Performing General Physical Activities - Performing physical activities that require considerable use of your arms and legs and moving your whole body, such as climbing, lifting, balancing, walking, stooping, and handling of materials.
64%
Handling and Moving Objects - Using hands and arms in handling, installing, positioning, and moving materials, and manipulating things.
62%
Communicating with Supervisors, Peers, or Subordinates - Providing information to supervisors, co-workers, and subordinates by telephone, in written form, e-mail, or in person.
60%
Getting Information - Observing, receiving, and otherwise obtaining information from all relevant sources.
56%
Identifying Objects, Actions, and Events - Identifying information by categorizing, estimating, recognizing differences or similarities, and detecting changes in circumstances or events.
54%
Monitor Processes, Materials, or Surroundings - Monitoring and reviewing information from materials, events, or the environment, to detect or assess problems.
51%
Organizing, Planning, and Prioritizing Work - Developing specific goals and plans to prioritize, organize, and accomplish your work.
50%
Controlling Machines and Processes - Using either control mechanisms or direct physical activity to operate machines or processes (not including computers or vehicles).
50%
Performing for or Working Directly with the Public - Performing for people or dealing directly with the public. This includes serving customers in restaurants and stores, and receiving clients or guests.
Title Job Zone One: Little or No Preparation Needed
Overall Experience Little or no previous work-related skill, knowledge, or experience is needed for these occupations. For example, a person can become a waiter or waitress even if he/she has never worked before.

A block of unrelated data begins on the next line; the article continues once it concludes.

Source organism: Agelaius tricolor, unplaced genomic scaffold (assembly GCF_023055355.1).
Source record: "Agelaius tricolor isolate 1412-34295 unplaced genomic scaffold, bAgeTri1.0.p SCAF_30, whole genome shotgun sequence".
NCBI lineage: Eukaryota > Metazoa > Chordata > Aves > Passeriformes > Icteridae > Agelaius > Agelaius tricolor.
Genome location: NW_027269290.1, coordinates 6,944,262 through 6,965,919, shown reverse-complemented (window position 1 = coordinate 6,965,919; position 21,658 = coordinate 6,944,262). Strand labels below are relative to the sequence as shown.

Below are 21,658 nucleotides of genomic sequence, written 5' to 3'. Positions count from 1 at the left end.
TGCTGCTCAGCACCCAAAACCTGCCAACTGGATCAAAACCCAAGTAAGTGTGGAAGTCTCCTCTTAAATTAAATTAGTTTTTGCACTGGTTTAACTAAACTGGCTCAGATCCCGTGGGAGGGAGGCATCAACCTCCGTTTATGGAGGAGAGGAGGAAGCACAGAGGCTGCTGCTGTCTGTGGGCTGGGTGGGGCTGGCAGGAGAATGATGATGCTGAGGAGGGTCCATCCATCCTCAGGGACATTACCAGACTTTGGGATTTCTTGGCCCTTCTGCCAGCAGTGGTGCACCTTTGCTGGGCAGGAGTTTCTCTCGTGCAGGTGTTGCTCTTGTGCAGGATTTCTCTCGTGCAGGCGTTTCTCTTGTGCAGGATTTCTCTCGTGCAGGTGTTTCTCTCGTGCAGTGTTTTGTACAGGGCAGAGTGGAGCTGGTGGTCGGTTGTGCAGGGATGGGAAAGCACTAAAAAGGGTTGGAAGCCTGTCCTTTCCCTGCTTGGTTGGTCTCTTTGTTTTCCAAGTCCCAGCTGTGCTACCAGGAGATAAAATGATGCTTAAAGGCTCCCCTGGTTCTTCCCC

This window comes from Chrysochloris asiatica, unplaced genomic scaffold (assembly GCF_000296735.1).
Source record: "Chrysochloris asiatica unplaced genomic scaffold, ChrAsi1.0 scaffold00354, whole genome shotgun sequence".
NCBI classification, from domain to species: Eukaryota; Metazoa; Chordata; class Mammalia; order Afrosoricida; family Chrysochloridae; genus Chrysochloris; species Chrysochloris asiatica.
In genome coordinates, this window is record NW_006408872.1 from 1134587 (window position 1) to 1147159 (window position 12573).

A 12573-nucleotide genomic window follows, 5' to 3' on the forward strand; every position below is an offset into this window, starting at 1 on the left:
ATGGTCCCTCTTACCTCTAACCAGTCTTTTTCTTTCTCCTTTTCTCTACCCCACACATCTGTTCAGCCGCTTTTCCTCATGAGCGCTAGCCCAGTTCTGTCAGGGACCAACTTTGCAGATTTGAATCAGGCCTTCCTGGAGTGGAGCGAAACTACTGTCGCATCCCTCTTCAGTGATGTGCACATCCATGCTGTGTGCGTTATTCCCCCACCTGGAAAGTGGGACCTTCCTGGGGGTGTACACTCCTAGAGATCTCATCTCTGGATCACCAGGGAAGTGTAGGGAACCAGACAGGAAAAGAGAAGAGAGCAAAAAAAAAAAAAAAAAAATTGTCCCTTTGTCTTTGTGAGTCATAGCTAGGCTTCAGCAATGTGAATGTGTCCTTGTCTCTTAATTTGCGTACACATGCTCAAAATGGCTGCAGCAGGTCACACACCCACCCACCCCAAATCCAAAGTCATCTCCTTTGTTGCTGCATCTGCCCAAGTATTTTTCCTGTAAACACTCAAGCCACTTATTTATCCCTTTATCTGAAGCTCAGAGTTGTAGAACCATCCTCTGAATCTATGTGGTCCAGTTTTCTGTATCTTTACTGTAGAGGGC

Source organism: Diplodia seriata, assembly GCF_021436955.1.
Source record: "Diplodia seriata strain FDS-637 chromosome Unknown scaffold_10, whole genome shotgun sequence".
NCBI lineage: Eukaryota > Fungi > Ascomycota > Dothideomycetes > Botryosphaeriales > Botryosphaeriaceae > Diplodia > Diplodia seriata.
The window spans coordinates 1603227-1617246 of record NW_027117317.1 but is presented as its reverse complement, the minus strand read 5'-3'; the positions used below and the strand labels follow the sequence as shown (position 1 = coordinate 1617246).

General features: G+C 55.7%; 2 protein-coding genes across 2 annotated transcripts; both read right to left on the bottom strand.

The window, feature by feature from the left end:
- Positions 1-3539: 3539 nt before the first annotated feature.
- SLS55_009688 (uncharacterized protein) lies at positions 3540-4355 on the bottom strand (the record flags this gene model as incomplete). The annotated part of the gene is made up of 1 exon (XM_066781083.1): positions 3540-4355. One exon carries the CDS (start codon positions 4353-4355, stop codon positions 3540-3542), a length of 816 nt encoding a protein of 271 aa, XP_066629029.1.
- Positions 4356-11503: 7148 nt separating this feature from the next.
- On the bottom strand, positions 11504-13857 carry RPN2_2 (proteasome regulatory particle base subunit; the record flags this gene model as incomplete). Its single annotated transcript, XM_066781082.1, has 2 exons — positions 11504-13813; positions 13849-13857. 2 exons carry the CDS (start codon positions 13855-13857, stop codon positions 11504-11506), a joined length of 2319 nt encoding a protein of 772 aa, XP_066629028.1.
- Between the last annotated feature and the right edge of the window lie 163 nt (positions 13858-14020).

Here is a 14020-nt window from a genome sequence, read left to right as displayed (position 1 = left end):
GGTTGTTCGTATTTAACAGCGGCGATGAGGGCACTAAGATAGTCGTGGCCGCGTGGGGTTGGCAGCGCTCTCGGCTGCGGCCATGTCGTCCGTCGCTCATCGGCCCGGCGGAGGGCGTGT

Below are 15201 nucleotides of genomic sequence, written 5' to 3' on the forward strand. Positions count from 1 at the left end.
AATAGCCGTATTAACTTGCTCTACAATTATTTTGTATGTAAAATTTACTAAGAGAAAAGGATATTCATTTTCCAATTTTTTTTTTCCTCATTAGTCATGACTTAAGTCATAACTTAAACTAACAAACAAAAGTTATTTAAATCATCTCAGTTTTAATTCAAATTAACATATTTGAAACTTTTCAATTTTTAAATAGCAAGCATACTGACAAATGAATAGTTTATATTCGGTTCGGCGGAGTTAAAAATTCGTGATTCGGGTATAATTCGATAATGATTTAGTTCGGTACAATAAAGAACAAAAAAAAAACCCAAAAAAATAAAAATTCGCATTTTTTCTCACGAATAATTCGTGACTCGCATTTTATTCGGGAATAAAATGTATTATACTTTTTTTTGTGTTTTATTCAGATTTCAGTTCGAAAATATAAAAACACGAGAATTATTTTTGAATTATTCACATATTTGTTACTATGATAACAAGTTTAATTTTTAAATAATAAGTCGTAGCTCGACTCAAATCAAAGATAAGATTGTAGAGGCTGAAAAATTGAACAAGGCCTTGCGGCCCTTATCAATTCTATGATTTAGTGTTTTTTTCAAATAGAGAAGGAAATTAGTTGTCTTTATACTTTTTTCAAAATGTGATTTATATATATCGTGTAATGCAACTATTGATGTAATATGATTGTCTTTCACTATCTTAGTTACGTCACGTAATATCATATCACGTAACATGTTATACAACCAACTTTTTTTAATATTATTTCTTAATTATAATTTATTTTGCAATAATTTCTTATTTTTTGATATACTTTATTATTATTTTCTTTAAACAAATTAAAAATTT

Job Training Employees in these occupations need anywhere from a few days to a few months of training. Usually, an experienced worker could show you how to do the job.
Job Zone Examples These occupations involve following instructions and helping others. Examples include taxi drivers, amusement and recreation attendants, counter and rental clerks, construction laborers, continuous mining machine operators, and waiters/waitresses.
Education Some of these occupations may require a high school diploma or GED certificate.

Interests

Realistic - Realistic occupations frequently involve work activities that include practical, hands-on problems and solutions. They often deal with plants, animals, and real-world materials like wood, tools, and machinery. Many of the occupations require working outsi
Conventional - Conventional occupations frequently involve following set procedures and routines. These occupations can include working with data and details more than with ideas. Usually there is a clear line of authority to follow.

Work Styles

Dependability - Job requires being reliable, responsible, and dependable, and fulfilling obligations.
Self Control - Job requires maintaining composure, keeping emotions in check, controlling anger, and avoiding aggressive behavior, even in very difficult situations.
Cooperation - Job requires being pleasant with others on the job and displaying a good-natured, cooperative attitude.
Attention to Detail - Job requires being careful about detail and thorough in completing work tasks.
Concern for Others - Job requires being sensitive to others' needs and feelings and being understanding and helpful on the job.
Integrity - Job requires being honest and ethical.
Independence - Job requires developing one's own ways of doing things, guiding oneself with little or no supervision, and depending on oneself to get things done.

Work Values